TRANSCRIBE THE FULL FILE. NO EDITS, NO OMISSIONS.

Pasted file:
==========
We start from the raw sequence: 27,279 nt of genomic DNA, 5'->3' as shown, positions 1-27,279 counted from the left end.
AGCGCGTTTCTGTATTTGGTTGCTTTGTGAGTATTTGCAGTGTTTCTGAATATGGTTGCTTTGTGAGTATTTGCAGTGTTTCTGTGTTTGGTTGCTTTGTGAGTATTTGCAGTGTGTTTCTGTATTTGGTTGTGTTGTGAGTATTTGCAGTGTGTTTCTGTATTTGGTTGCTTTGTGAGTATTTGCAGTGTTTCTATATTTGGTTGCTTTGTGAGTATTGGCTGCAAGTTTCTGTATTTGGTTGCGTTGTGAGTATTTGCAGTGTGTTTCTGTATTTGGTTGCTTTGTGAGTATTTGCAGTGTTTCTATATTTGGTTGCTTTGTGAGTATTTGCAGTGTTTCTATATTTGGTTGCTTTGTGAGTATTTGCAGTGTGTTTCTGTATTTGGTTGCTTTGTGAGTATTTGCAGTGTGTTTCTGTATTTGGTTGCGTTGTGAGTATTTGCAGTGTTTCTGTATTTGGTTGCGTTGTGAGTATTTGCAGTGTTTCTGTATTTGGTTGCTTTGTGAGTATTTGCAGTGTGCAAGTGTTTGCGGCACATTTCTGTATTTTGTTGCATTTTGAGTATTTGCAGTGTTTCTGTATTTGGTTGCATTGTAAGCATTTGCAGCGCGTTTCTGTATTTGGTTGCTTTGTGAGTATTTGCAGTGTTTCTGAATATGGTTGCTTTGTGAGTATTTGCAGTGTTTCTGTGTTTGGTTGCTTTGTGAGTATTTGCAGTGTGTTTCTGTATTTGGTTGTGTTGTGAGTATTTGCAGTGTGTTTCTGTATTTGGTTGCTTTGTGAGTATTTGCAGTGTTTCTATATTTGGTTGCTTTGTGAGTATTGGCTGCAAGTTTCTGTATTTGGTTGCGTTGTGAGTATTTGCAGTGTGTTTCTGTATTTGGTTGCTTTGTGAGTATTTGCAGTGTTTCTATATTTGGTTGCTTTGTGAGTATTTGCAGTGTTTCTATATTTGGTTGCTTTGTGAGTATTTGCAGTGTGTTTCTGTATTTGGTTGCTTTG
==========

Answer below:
We start from the raw sequence: 27,279 nt of genomic DNA, 5'->3' as shown, positions 1-27,279 counted from the left end.
AGCGCGTTTCTGTATTTGGTTGCTTTGTGAGTATTTGCAGTGTTTCTGAATATGGTTGCTTTGTGAGTATTTGCAGTGTTTCTGTGTTTGGTTGCTTTGTGAGTATTTGCAGTGTGTTTCTGTATTTGGTTGTGTTGTGAGTATTTGCAGTGTGTTTCTGTATTTGGTTGCTTTGTGAGTATTTGCAGTGTTTCTATATTTGGTTGCTTTGTGAGTATTGGCTGCAAGTTTCTGTATTTGGTTGCGTTGTGAGTATTTGCAGTGTGTTTCTGTATTTGGTTGCTTTGTGAGTATTTGCAGTGTTTCTATATTTGGTTGCTTTGTGAGTATTTGCAGTGTTTCTATATTTGGTTGCTTTGTGAGTATTTGCAGTGTGTTTCTGTATTTGGTTGCTTTGTGAGTATTTGCAGTGTGTTTCTGTATTTGGTTGCGTTGTGAGTATTTGCAGTGTTTCTGTATTTGGTTGCGTTGTGAGTATTTGCAGTGTTTCTGTATTTGGTTGCTTTGTGAGTATTTGCAGTGTGCAAGTGTTTGCGGCACATTTCTGTATTTTGTTGCATTTTGAGTATTTGCAGTGTTTCTGTATTTGGTTGCATTGTAAGCATTTGCAGCGCGTTTCTGTATTTGGTTGCTTTGTGAGTATTTGCAGTGTTTCTGAATATGGTTGCTTTGTGAGTATTTGCAGTGTTTCTGTGTTTGGTTGCTTTGTGAGTATTTGCAGTGTGTTTCTGTATTTGGTTGTGTTGTGAGTATTTGCAGTGTGTTTCTGTATTTGGTTGCTTTGTGAGTATTTGCAGTGTTTCTATATTTGGTTGCTTTGTGAGTATTGGCTGCAAGTTTCTGTATTTGGTTGCGTTGTGAGTATTTGCAGTGTGTTTCTGTATTTGGTTGCTTTGTGAGTATTTGCAGTGTTTCTATATTTGGTTGCTTTGTGAGTATTTGCAGTGTTTCTATATTTGGTTGCTTTGTGAGTATTTGCAGTGTGTTTCTGTATTTGGTTGCTTTG